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Russia/US: Progress Equals Success For This Summit

  • Sonia Winter



Helsinki, 20 March 1997 (RFE/RL) - Presidents Bill Clinton and Boris Yeltsin meet in Helsinki today to launch what could be the most difficult U.S.-Russian summit in the experience of both leaders.

Tough rhetoric in Moscow and Washington all this week shows no narrowing of their differences on the main item on the agenda -- NATO expansion.

U.S. officials say progress rather than results appears to be the watchword for this 11th meeting of Clinton and Yeltsin.

U.S. Secretary of State Madeleine Albright and National Security Adviser Sandy Berger, as well as Russian officials have been dampening expectations of major breakthroughs in the key disputes over NATO and arms reductions.

The United States says the Helsinki summit is the start of a long negotiating process and that the summit is intended mostly to deepen Russia's understanding of U.S. positions.

Boris and Bill, as they like to call each other, have little more than a day to reach understanding on these weighty matters of international security.

They meet tonight for the first time at an informal dinner to be hosted by Finnish president Martti Ahtisaari.

It will be their first meeting in nearly a year and is likely to focus on what unites them rather than what divides them.

Since Yeltsin's and Clinton's last meeting in Moscow in April, both have been re-elected to second terms in office and face somewhat similar problems -- superficially, on a personal level.

Yeltsin is recovering from heart surgery and was too weak to travel to America. And now unexpectedly Clinton too is recovering from surgery to repair a torn tendon in his knee, performed barely a week ago. But he said the summit is important and he must meet with Yeltsin.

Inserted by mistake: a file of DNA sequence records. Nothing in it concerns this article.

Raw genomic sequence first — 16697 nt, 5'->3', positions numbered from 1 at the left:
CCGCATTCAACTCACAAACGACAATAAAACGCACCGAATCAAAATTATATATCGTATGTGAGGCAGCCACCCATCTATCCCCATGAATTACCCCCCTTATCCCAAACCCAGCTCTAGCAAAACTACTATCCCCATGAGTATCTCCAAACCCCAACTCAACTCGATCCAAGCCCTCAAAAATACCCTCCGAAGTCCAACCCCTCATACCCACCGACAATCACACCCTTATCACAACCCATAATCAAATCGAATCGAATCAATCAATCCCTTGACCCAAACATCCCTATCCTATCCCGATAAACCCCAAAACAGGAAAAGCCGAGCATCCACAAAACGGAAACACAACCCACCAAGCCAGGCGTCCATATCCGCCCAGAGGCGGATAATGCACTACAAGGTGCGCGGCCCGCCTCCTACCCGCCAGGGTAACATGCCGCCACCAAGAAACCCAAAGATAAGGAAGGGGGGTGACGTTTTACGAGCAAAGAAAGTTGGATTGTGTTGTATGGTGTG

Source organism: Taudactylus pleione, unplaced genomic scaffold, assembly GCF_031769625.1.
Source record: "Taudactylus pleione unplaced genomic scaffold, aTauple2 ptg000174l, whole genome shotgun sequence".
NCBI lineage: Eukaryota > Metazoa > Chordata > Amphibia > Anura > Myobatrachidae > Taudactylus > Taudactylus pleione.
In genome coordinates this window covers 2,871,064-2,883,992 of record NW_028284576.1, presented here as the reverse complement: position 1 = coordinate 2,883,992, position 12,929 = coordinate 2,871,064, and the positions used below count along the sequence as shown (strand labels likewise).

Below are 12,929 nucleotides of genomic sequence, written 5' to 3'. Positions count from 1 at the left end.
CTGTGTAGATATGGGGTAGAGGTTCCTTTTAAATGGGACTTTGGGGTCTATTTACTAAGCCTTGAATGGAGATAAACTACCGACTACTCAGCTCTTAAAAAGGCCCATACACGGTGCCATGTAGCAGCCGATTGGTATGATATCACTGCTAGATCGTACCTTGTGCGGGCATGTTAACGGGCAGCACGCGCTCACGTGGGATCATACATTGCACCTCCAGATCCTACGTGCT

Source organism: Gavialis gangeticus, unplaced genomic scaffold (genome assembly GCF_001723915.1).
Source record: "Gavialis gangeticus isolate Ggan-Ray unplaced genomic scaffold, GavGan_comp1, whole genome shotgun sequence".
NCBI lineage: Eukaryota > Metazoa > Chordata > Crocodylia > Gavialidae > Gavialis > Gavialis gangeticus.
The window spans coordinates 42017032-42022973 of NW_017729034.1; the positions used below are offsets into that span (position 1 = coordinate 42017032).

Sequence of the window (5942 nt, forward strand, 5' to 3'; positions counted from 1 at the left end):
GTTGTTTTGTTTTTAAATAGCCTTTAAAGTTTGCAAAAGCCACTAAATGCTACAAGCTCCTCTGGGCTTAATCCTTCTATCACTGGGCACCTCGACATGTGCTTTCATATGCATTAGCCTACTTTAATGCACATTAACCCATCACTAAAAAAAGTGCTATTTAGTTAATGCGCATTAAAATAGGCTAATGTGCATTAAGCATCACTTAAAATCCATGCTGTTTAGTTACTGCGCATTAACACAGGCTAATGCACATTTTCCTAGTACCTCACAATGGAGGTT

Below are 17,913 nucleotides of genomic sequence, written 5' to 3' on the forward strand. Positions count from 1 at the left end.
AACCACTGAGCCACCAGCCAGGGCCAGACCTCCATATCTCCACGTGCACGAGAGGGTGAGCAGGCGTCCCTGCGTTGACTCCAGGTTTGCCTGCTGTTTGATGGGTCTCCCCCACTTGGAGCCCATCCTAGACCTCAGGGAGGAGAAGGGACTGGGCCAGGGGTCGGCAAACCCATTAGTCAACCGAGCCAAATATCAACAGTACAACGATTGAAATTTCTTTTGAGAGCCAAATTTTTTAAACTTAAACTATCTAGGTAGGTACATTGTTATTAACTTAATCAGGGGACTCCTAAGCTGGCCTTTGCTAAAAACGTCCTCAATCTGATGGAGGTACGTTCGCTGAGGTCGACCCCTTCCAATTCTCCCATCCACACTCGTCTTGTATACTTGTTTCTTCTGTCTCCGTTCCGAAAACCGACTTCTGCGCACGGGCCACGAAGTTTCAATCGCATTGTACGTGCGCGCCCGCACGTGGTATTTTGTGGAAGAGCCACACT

The negotiations tomorrow take up most of the day with a morning and afternoon sessions and a working lunch in between. The two leaders will conclude their talks with a joint press conference.

Observers look forward to a display of friendship in the jocularity and joviality now customary between the two leaders and some carefully worded statements on what they will have achieved.

Both Yeltsin and Clinton face domestic pressures from critics concerned that they will make unpalatable concessions to reach agreement on NATO.

As a Washington analyst pointed out, Clinton and Yeltsin need to find a delicate balance in their deals to be able to declare the summit a success, to make each other look good, satisfy apprehensive Europeans and refute domestic criticism that they are giving away too much.

Both leaders have said they are looking for a compromise and will continue to cooperate, regardless of their differences.

Just before he departed Washington for Helsinki Wednesday evening, Clinton told reporters that he and Yeltsin will focus on building an undivided, democratic Europe that is at peace. He said they will also discuss arms reductions and expanding economic partnership that is good for America and Russia alike.

Clinton spoke of adopting NATO to take on new missions, enlarging it to take in new members and "seeking to build a robust partnership" between NATO and Russia.

He said NATO and Russia should consult regularly and should act jointly whenever possible just as they are doing now in Bosnia.
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